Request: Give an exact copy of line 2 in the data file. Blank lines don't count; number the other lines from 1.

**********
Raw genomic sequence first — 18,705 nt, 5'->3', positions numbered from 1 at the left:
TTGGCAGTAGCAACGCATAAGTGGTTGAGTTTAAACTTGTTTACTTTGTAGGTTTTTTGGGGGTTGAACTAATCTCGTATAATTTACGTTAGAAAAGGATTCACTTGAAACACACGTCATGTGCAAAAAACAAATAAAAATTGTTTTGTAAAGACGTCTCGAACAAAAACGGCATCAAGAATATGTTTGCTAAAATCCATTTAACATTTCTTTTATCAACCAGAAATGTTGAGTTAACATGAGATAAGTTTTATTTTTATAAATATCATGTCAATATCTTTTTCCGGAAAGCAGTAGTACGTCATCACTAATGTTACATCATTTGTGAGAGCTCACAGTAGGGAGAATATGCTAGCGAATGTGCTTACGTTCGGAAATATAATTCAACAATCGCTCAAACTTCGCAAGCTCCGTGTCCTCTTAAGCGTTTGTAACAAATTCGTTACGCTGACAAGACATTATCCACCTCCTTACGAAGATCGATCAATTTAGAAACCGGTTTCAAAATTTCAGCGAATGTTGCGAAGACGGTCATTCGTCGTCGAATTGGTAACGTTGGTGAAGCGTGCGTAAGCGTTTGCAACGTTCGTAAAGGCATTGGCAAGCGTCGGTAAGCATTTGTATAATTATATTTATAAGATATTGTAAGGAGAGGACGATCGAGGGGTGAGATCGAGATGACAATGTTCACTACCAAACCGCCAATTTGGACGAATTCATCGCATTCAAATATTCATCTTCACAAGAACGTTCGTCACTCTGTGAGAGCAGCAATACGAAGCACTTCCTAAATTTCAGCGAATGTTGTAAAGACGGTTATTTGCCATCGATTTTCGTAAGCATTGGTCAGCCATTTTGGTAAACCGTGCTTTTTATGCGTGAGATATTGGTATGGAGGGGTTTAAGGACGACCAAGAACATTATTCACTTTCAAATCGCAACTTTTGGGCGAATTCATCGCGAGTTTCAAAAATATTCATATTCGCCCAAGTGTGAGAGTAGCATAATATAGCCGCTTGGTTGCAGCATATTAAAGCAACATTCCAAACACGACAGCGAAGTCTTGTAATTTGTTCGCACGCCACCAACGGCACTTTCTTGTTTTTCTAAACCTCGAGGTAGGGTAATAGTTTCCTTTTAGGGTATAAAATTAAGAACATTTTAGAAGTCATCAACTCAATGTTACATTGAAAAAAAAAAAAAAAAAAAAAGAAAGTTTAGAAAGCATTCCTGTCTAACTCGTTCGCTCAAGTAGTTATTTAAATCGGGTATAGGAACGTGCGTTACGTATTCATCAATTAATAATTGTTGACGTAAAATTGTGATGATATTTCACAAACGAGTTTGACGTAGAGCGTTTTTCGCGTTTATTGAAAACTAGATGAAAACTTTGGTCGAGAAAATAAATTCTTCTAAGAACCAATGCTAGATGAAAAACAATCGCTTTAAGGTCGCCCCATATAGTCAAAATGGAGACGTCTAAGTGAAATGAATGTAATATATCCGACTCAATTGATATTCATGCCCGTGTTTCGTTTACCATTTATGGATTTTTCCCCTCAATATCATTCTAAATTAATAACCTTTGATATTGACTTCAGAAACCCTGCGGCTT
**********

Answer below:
TTGGCAGTAGCAACGCATAAGTGGTTGAGTTTAAACTTGTTTACTTTGTAGGTTTTTTGGGGGTTGAACTAATCTCGTATAATTTACGTTAGAAAAGGATTCACTTGAAACACACGTCATGTGCAAAAAACAAATAAAAATTGTTTTGTAAAGACGTCTCGAACAAAAACGGCATCAAGAATATGTTTGCTAAAATCCATTTAACATTTCTTTTATCAACCAGAAATGTTGAGTTAACATGAGATAAGTTTTATTTTTATAAATATCATGTCAATATCTTTTTCCGGAAAGCAGTAGTACGTCATCACTAATGTTACATCATTTGTGAGAGCTCACAGTAGGGAGAATATGCTAGCGAATGTGCTTACGTTCGGAAATATAATTCAACAATCGCTCAAACTTCGCAAGCTCCGTGTCCTCTTAAGCGTTTGTAACAAATTCGTTACGCTGACAAGACATTATCCACCTCCTTACGAAGATCGATCAATTTAGAAACCGGTTTCAAAATTTCAGCGAATGTTGCGAAGACGGTCATTCGTCGTCGAATTGGTAACGTTGGTGAAGCGTGCGTAAGCGTTTGCAACGTTCGTAAAGGCATTGGCAAGCGTCGGTAAGCATTTGTATAATTATATTTATAAGATATTGTAAGGAGAGGACGATCGAGGGGTGAGATCGAGATGACAATGTTCACTACCAAACCGCCAATTTGGACGAATTCATCGCATTCAAATATTCATCTTCACAAGAACGTTCGTCACTCTGTGAGAGCAGCAATACGAAGCACTTCCTAAATTTCAGCGAATGTTGTAAAGACGGTTATTTGCCATCGATTTTCGTAAGCATTGGTCAGCCATTTTGGTAAACCGTGCTTTTTATGCGTGAGATATTGGTATGGAGGGGTTTAAGGACGACCAAGAACATTATTCACTTTCAAATCGCAACTTTTGGGCGAATTCATCGCGAGTTTCAAAAATATTCATATTCGCCCAAGTGTGAGAGTAGCATAATATAGCCGCTTGGTTGCAGCATATTAAAGCAACATTCCAAACACGACAGCGAAGTCTTGTAATTTGTTCGCACGCCACCAACGGCACTTTCTTGTTTTTCTAAACCTCGAGGTAGGGTAATAGTTTCCTTTTAGGGTATAAAATTAAGAACATTTTAGAAGTCATCAACTCAATGTTACATTGAAAAAAAAAAAAAAAAAAAAAGAAAGTTTAGAAAGCATTCCTGTCTAACTCGTTCGCTCAAGTAGTTATTTAAATCGGGTATAGGAACGTGCGTTACGTATTCATCAATTAATAATTGTTGACGTAAAATTGTGATGATATTTCACAAACGAGTTTGACGTAGAGCGTTTTTCGCGTTTATTGAAAACTAGATGAAAACTTTGGTCGAGAAAATAAATTCTTCTAAGAACCAATGCTAGATGAAAAACAATCGCTTTAAGGTCGCCCCATATAGTCAAAATGGAGACGTCTAAGTGAAATGAATGTAATATATCCGACTCAATTGATATTCATGCCCGTGTTTCGTTTACCATTTATGGATTTTTCCCCTCAATATCATTCTAAATTAATAACCTTTGATATTGACTTCAGAAACCCTGCGGCTT